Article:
The Future of Food Is Zero Waste
Jan 10, 2020
As the world starts to reckon with the Intergovernmental Panel on Climate Change’s dire climate warnings, a good place to begin is food waste. Every year, one-third of the food produced globally for human consumption—1.3 billion tons—is wasted. (Americans in particular throw away 40 percent of their food, despite the fact that most of it is perfectly edible.) In aggregate, the world’s annual food waste produces 3.3 billion tons of carbon. That’s more greenhouse-gas emissions than from 37 million cars. Needless to say, a global effort in the reduction of food waste would go a long way toward mitigating our carbon footprint.
Some people are taking matters into their own hands. Five years ago, Douglas McMaster, a British chef, decided that he wanted to open a restaurant. He traveled the world visiting Michelin-starred restaurants he admired so that he could replicate their success, but was quickly disillusioned. “It was criminal, some of the things that I witnessed with [food] waste,” McMaster says in Matt Hopkins’s short documentary A Failure of the Imagination. “I started to realize that the food industry is a complete disaster. It’s unsustainable… Our expectations and desires are unnatural.”
McMaster returned to England with the idea of opening a zero-waste restaurant, meaning that it would produce no trash. There wasn’t a manual for his mission—such a thing didn’t exist. “I had a vision of a food system that was better, a food system for the future,” McMaster says in the film. “Little did I know that it was going to be the hardest thing that I’ve ever done.”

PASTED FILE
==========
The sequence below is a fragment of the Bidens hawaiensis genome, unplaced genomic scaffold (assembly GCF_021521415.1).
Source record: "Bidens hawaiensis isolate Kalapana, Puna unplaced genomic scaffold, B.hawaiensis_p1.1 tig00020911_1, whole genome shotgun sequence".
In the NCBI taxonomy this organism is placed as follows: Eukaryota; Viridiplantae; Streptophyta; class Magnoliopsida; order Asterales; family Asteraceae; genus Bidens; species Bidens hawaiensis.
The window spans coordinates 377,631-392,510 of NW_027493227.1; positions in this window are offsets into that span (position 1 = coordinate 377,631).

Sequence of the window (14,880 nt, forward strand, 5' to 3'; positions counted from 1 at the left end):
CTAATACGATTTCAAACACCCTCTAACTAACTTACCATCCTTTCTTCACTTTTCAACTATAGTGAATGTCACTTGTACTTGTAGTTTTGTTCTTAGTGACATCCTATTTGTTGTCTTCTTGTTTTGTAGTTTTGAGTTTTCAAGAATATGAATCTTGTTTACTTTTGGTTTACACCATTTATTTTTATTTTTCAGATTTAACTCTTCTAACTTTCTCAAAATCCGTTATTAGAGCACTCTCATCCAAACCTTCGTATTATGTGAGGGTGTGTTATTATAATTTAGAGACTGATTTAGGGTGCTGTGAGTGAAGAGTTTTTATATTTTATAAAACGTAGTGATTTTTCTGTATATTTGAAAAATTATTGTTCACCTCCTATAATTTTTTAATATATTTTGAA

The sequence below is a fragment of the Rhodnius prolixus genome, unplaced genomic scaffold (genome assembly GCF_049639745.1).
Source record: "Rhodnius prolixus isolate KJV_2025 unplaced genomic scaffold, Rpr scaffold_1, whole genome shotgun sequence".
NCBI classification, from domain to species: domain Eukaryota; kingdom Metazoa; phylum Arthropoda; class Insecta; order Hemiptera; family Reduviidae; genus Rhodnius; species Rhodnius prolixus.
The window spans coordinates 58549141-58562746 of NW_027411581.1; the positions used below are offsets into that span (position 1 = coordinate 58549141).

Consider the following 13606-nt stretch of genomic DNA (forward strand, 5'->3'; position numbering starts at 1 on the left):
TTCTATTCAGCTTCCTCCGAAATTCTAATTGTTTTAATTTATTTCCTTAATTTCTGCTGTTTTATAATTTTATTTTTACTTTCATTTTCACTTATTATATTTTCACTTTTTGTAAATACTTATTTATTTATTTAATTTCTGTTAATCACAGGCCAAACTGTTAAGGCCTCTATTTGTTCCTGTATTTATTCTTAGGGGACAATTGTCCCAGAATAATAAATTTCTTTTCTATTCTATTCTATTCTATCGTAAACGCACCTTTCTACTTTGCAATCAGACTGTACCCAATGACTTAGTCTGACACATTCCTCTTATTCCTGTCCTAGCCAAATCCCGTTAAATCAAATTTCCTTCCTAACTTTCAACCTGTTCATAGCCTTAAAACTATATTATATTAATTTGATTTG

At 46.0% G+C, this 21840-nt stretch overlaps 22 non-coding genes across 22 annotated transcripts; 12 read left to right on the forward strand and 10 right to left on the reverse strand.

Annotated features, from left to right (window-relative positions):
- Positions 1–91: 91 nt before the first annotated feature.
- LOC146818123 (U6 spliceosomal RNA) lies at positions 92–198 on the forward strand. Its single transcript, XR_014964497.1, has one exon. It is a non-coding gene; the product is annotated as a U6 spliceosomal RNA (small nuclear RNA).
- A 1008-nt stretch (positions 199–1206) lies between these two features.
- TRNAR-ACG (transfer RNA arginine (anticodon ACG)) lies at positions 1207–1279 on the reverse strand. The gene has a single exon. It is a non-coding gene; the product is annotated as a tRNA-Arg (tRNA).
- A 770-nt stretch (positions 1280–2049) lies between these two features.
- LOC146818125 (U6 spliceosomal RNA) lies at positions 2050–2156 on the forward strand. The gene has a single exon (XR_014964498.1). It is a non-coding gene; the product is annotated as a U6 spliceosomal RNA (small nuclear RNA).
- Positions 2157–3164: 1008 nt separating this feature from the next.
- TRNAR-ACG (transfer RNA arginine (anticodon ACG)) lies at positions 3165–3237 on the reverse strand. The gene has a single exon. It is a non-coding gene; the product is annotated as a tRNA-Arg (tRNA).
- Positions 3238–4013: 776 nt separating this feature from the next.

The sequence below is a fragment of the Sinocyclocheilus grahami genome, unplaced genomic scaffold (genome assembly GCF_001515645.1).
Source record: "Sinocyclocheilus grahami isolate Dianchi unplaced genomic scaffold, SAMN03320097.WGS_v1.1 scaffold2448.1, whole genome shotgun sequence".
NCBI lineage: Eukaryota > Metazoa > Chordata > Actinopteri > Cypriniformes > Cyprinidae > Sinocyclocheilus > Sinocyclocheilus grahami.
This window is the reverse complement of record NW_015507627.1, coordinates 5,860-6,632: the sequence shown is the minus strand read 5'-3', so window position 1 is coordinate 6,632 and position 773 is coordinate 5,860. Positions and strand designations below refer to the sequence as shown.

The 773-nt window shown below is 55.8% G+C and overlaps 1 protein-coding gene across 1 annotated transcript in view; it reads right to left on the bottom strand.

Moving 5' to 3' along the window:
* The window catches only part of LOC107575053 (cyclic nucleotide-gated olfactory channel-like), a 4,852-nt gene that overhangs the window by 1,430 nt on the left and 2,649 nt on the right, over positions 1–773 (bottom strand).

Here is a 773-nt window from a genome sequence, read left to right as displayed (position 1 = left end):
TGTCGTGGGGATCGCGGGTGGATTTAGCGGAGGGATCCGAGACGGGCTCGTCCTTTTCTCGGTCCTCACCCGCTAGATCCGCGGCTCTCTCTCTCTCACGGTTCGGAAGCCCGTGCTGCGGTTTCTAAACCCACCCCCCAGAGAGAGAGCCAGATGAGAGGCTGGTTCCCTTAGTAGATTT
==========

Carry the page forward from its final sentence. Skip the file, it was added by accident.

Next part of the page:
A Failure of the Imagination depicts the restaurant’s grueling five-year journey from idealistic concept to fruition. “We kept striking brilliant ideas, but [the success rate] would be, like, one in 100,” McMaster says in the film. “There are only so many knocks you can take before waving the white flag.” Failure, though, turned out to be an essential part of the process—“we needed to fail to learn,” the chef says.
In 2014, McMaster opened Silo in Brighton, just an hour outside London. The concept was to return to a preindustrial food system, forming what McMaster calls a “closed loop.” The menu is entirely dictated by seasonal produce. McMaster buys ingredients directly from farmers, fishermen, and foragers to avoid packaging that can’t be reused. Anything he can’t source locally is made in-house—the kitchen mills flour, churns butter, rolls oats, brews vinegar, makes yogurt and chocolate, and cultures cream. Silo even features an on-site brewery, with drinks made from foraged and fermented plants, herbs, fruits, and vegetables. When Silo does generate waste, it goes directly into the restaurant’s gargantuan food compressor to be composted.
McMaster believes that Silo’s success is far from an anomaly. In fact, he thinks every restaurant can adopt this idea. “Two hundred years ago, every restaurant was a zero-waste restaurant,” he says. “It’s a very simple, very realistic model that works with nature and not against it. Not only is it ecologically viable, but it’s also economically viable.”
Just last week, McMaster reopened Silo in London to rave reviews. Marina O’Loughlin, a restaurant critic for The Times of London, wrote that “nothing fails to impress,” adding that McMaster “wreaks preternatural deliciousness out of the most unlikely components with food that is complex, multilayered, and sophisticated as any high-end swankpot, but with an almost living freshness and vibrancy.”
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Author: Emily Buder
About This Series
A showcase of cinematic short documentary films, curated by The Atlantic.